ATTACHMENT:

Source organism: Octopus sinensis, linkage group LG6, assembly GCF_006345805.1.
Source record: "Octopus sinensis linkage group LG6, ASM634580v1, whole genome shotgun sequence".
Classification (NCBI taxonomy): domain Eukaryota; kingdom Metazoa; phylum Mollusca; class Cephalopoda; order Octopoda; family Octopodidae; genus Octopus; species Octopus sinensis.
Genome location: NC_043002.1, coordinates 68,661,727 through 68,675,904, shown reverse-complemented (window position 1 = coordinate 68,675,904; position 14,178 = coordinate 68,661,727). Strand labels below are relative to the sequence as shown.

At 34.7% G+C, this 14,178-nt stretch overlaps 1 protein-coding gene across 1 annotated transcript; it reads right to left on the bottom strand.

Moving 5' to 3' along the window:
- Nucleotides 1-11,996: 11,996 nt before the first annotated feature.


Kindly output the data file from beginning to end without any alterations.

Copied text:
Source organism: Octopus sinensis, linkage group LG6, assembly GCF_006345805.1.
Source record: "Octopus sinensis linkage group LG6, ASM634580v1, whole genome shotgun sequence".
Classification (NCBI taxonomy): domain Eukaryota; kingdom Metazoa; phylum Mollusca; class Cephalopoda; order Octopoda; family Octopodidae; genus Octopus; species Octopus sinensis.
Genome location: NC_043002.1, coordinates 68,661,727 through 68,675,904, shown reverse-complemented (window position 1 = coordinate 68,675,904; position 14,178 = coordinate 68,661,727). Strand labels below are relative to the sequence as shown.

At 34.7% G+C, this 14,178-nt stretch overlaps 1 protein-coding gene across 1 annotated transcript; it reads right to left on the bottom strand.

Moving 5' to 3' along the window:
- Nucleotides 1-11,996: 11,996 nt before the first annotated feature.